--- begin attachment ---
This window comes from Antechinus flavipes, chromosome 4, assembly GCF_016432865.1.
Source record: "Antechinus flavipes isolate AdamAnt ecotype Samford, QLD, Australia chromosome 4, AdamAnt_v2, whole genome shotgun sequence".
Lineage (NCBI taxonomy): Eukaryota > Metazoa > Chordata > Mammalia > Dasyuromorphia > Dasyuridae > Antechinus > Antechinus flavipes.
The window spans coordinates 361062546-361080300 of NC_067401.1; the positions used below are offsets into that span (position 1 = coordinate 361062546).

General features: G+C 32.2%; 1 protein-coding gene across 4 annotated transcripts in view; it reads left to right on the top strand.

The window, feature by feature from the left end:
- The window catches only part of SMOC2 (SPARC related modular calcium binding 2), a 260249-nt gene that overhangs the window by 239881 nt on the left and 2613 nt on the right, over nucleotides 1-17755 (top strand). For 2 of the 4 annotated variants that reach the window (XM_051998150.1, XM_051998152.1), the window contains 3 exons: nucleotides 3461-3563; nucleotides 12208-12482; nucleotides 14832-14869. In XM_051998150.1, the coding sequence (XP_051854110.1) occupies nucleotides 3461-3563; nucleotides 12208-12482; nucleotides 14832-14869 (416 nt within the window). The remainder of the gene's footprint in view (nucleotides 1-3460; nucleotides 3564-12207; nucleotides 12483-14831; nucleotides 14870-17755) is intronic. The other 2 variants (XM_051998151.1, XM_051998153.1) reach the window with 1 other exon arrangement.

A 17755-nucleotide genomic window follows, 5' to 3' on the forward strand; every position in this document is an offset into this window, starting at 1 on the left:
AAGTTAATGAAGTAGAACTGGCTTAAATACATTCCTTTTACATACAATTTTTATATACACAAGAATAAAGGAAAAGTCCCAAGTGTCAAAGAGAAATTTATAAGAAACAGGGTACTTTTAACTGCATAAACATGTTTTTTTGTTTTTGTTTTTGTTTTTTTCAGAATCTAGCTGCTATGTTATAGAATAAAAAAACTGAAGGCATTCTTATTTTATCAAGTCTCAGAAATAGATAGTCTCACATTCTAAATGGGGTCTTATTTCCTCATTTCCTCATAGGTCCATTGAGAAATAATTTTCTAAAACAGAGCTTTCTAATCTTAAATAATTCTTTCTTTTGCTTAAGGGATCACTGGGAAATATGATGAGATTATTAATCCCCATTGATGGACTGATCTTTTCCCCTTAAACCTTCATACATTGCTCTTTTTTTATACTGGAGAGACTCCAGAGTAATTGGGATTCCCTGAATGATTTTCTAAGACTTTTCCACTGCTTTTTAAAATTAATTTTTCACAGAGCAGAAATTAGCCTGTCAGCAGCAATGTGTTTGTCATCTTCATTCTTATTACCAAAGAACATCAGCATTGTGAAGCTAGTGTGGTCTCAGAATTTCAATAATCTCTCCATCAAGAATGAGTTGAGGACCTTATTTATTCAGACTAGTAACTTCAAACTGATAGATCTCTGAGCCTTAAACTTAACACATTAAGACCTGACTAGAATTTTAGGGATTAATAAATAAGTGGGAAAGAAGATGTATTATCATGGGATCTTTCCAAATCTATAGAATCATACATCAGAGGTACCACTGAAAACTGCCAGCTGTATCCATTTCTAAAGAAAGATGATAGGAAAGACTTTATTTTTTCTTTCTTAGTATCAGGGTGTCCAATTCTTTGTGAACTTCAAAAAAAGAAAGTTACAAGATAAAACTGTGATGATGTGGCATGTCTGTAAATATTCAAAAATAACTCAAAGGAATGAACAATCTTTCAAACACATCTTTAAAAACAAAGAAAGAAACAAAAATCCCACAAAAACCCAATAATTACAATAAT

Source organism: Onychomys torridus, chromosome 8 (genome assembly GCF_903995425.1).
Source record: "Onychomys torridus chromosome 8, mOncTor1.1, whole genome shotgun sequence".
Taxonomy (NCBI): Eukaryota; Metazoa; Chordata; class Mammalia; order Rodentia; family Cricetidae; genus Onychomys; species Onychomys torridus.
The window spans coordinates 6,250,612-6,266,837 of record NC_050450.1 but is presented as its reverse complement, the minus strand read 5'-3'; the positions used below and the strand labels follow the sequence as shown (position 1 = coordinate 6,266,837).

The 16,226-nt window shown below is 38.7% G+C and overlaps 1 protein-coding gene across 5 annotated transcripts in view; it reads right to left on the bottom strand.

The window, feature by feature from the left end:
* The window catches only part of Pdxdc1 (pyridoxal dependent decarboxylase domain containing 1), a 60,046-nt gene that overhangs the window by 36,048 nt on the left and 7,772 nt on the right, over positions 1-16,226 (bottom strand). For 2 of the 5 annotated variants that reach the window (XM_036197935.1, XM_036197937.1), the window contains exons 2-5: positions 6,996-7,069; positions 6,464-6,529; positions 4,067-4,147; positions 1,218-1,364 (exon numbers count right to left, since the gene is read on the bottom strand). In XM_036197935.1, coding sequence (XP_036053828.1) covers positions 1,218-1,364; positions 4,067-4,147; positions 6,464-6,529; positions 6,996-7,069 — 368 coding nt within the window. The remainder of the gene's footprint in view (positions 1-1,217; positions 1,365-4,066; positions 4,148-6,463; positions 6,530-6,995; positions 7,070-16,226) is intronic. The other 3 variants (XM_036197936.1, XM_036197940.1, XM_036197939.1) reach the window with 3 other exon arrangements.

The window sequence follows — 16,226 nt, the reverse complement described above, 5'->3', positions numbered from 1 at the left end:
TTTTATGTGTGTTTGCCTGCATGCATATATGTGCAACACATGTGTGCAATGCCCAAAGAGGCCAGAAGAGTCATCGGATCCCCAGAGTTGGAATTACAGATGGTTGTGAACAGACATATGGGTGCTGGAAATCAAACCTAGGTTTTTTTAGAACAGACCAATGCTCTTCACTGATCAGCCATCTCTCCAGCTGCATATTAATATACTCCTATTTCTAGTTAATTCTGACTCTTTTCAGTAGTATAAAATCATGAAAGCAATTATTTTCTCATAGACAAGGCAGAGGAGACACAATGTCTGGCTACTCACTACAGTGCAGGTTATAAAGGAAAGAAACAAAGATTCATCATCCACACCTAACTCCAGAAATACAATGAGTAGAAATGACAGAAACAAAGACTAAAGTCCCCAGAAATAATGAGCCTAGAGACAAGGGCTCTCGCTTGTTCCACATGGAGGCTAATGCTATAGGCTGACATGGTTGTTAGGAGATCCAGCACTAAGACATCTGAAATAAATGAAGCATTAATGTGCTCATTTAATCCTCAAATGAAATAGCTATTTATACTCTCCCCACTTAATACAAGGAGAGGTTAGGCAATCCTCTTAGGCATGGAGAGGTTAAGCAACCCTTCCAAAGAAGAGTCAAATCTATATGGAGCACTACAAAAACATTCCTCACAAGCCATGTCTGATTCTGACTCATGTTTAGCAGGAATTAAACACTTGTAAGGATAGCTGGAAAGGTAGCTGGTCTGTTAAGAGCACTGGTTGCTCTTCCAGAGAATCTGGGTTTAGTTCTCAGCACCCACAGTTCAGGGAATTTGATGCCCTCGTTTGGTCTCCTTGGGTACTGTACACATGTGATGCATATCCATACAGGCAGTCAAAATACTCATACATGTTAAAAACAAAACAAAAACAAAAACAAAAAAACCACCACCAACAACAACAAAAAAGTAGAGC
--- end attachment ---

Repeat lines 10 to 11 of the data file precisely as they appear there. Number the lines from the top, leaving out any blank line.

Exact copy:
Source organism: Onychomys torridus, chromosome 8 (genome assembly GCF_903995425.1).
Source record: "Onychomys torridus chromosome 8, mOncTor1.1, whole genome shotgun sequence".